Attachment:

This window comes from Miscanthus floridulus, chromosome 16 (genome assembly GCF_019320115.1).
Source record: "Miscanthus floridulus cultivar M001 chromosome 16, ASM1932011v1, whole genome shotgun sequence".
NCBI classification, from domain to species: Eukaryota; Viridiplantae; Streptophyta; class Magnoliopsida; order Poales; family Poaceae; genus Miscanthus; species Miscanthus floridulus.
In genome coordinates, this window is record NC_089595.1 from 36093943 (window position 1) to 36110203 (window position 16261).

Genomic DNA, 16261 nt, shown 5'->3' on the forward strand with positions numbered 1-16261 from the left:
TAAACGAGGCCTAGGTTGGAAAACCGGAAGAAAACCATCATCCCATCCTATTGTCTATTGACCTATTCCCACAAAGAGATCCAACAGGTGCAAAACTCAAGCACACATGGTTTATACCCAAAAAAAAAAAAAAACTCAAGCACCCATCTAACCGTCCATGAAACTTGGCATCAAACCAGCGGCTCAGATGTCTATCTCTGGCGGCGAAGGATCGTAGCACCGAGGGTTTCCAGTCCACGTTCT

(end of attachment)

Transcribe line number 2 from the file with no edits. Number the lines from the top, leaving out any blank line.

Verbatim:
Source record: "Miscanthus floridulus cultivar M001 chromosome 16, ASM1932011v1, whole genome shotgun sequence".